Unbeknownst to BFA leadership, observers stress that Zakhem exerted public pressure and influenced them to change tone without asking. At the meeting, BFA president Maclean Letshwiti, his vices, Marshlow Motlogelwa and Masego Ntshingane, Aryl Ralebala, the Botswana Football League (BFL) chairman, together with Alec Fela, an ordinary member in the now stubborn NEC.
However, the reactive move by the association to reinstate the clubs is highly welcomed in certain quarters, but it also appears to have left a permanent scar, especially at BFL. As things stand, the general feeling on the ground is to oust chairman Ralebala for failing to defend these clubs before the eyes of President Letshwiti.
This publication has intercepted an ongoing petition to unseat Ralebala and his deputies from the BFL board. Strange enough, the signed petition has thus far attracted clubs with household influence in the league itself. GU, Township Rollers, Notwane, Extension Gunners, Police XI are some clubs that have already appended their signatures to have Ralebala removed.
The big clubs are believed to fighting for principle and demand fair governance at BFL. The reality is that these clubs command a large following, and sponsors can always have a say based on their presence.
When approached for clarity, Ralebala said he could not comment on allegations or issues that lack substance. He concedes that he has heard about the rolling petition but is yet to lay his eyes on it. “I have heard about the petition, but I don’t know where it is coming from. I think it is best you ask those who have signed it. My focus is to commence the league and make sure everything is on point,” said Ralebala.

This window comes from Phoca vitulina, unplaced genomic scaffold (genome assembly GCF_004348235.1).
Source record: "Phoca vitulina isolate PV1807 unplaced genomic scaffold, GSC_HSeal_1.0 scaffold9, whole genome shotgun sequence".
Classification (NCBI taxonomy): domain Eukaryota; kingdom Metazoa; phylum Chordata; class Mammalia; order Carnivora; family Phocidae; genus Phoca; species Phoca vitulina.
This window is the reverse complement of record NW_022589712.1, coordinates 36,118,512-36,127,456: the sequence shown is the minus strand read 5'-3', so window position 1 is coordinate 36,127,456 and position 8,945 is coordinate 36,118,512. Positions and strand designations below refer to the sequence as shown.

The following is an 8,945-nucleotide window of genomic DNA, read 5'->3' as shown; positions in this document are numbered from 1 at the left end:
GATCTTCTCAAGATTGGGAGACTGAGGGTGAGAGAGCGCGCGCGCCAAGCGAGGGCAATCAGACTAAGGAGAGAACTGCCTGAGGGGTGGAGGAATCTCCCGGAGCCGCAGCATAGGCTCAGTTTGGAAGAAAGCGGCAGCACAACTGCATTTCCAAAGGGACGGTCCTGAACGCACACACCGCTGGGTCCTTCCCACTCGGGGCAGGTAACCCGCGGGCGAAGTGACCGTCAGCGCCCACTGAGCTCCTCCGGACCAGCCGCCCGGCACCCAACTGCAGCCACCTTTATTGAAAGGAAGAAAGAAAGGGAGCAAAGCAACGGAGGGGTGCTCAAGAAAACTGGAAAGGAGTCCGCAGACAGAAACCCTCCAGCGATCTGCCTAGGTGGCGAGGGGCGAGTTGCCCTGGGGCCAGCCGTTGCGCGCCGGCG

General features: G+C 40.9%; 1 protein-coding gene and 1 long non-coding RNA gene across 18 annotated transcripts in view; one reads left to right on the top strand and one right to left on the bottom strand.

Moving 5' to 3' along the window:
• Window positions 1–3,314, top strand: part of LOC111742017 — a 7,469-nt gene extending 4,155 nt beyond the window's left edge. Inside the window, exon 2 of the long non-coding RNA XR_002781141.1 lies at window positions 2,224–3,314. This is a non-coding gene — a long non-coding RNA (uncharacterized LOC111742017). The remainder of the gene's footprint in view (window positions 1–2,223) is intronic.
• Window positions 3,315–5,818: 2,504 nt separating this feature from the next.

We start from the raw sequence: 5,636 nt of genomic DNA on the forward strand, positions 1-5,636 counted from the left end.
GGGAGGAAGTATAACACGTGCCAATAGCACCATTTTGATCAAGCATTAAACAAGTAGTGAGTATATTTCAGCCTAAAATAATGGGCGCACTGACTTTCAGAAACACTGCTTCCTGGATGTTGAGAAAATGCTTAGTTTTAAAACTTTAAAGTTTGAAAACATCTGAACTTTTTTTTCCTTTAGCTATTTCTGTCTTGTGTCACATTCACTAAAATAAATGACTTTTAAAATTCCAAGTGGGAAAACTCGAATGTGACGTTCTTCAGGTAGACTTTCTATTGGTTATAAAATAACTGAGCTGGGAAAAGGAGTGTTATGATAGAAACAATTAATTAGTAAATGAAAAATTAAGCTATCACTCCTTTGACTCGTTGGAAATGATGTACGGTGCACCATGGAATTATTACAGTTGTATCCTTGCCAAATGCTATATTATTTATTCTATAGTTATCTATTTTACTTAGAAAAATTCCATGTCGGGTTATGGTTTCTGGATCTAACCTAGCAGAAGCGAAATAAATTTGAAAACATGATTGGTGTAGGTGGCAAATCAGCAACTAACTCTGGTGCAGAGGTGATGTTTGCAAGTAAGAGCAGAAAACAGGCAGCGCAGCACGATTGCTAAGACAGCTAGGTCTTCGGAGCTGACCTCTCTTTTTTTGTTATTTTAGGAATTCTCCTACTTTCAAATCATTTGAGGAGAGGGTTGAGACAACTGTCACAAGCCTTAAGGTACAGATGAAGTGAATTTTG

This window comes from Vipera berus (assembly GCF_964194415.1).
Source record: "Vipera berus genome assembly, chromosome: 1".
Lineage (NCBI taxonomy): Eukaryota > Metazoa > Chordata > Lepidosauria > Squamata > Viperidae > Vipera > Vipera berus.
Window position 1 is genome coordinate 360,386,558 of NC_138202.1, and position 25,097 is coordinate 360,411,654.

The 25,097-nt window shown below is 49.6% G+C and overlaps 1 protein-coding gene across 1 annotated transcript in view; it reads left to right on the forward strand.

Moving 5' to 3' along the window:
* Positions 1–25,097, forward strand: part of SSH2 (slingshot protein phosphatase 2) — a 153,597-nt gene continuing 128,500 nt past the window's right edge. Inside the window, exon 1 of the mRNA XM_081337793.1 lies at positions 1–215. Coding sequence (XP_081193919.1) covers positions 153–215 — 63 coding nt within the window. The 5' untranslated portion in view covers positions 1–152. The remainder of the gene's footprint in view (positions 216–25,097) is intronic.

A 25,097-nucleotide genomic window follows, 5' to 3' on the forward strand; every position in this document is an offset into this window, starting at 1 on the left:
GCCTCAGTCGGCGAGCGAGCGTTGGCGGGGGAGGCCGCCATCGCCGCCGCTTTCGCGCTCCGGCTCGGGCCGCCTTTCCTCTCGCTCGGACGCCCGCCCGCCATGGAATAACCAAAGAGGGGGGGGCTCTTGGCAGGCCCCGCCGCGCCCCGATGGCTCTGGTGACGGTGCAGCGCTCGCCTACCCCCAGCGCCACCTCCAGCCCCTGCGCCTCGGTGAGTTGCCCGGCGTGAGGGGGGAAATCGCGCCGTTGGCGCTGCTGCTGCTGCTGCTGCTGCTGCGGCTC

Football observers state that Ralebala, together with Letshwiti, are now faced with a dilemma. Reports coming from Lekidi Football Centre, although yet to be fabricated, are that the big guns lead others to form a parallel structure where they will play on their league. The clubs are angry at their chairman for taking many of the instructions from the BFA boss, and already a general melee is gathering traction that the two must resign as football has lost direction.
Zakhem says, although he supported Letshwiti, he has a sense of duty to stand for the truth. “I knew I supported Letshwiti and his troops, but you see, these guys have lost direction. I have long advised them that chopping clubs like this will cause confusion and delay progress, but they cannot listen. Letshwiti gave BFL autonomy, but I do not know why he is still interfering,” Zakhem said.
You may, by now, have heard about the dark side of the high profile P100 billion case, but wait, there is also the brighter side. Staff Writer AUBREY LUTE explores the positives accruing from the fall of the country’s biggest financial ‘scam-dal’.
A chance to fix the country’s financial record
They have not publicly been saying it, but the state agencies and the President, Dr Mokgweetsi Masisi, have been at pains to explain and rationalise how an amount almost equal to the country’s GPD left the central bank.